- Rob needed sleep last night and took it. Based on the My Athlete tracker, he got up and over Cuchara Pass and then went down for a nap.
- Anyone who watches the Tour de France knows that on any given stage, the peloton sometimes is bunched up and other times is strung out in a long, thin line. Right now, RAAM has bunched up, except for Robic and Gulewicz, who are sort of in their own titanic death match out front. But the rest of the crowd has come together.
- As of this morning, places 3-11, which now make up the "second group", are separated by only eight hours. "Eight hours?" you say. "That's a lot - more than 100 miles." Well, yes. But with 2,000 miles to go, there is a LOT of time for things to change, and change again and again.
- Rob is now either in 5th or 6th. The RAAM standings have Georg Payer coming into TS 19 five minutes before Rob, but Rob is still listed ahead of him. I am not sure which is the typo, but they both can't be true. No matter. It looks like Rob, Warner-Smith and Payer are glued at the hip, separated by less than 30 minutes, with Strebel and Kaiser not too far behind.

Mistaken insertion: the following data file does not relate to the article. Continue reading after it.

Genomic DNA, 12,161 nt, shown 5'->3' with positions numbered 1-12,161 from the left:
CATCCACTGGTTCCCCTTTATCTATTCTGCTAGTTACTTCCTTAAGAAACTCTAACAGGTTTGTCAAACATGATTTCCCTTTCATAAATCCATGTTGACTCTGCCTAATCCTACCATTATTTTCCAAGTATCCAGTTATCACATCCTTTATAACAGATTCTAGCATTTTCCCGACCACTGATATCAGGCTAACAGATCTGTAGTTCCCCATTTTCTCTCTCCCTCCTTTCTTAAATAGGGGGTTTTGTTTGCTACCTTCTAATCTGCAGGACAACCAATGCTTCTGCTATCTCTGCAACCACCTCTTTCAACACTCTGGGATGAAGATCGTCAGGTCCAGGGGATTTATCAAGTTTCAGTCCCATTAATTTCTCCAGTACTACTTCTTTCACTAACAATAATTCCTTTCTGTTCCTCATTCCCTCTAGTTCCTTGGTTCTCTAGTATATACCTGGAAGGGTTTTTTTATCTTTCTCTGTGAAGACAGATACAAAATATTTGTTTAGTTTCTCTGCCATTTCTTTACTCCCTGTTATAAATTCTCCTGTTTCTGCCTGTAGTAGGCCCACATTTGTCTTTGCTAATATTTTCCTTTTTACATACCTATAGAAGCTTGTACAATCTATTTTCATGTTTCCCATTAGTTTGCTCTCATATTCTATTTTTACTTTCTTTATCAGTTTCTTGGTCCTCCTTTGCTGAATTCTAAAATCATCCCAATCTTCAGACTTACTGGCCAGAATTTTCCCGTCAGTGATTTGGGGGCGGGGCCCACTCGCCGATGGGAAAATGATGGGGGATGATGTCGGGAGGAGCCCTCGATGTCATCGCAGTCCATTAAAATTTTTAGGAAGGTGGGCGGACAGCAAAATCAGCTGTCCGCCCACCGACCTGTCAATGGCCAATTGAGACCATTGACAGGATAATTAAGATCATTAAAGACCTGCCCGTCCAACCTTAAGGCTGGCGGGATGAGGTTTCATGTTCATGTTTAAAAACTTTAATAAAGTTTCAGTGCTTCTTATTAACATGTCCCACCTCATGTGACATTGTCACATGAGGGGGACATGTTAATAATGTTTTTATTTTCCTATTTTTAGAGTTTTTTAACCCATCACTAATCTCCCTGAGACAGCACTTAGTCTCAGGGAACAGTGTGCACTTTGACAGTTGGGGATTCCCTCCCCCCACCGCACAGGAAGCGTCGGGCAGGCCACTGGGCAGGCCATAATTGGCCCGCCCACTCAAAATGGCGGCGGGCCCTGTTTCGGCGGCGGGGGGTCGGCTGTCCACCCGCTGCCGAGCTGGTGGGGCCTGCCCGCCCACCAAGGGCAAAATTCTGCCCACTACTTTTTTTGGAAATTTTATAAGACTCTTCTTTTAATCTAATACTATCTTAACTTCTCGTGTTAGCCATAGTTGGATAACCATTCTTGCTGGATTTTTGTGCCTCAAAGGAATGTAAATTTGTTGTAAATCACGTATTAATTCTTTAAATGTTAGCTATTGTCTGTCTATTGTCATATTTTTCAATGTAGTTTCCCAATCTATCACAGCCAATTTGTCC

- It will be VERY interesting to see where things stand after the the Trinidad time station. That's because I am sure all of these guys, in addition to Rob, slept. With it bunched so tightly, was there incentive to make it a short sleep break? And if so, what will that cost the rider later today?
The next few days will be fun to watch.
Thanks to Mark Longwell, who posted a comment that explains the standings. (I had forgotten about the staggered start this year):
"Rob started "officially" at 3:48 Eastern, and Payer started "officially" at 3:26 Eastern. So Rob started 22 minutes later- and even though Payer came in 5 minutes earlier than Rob, Rob is still ahead by 17 minutes (which is reflected accurately in the overall times).
Thanks, Mark. And my apologies to the RAAM organization for questioning their data!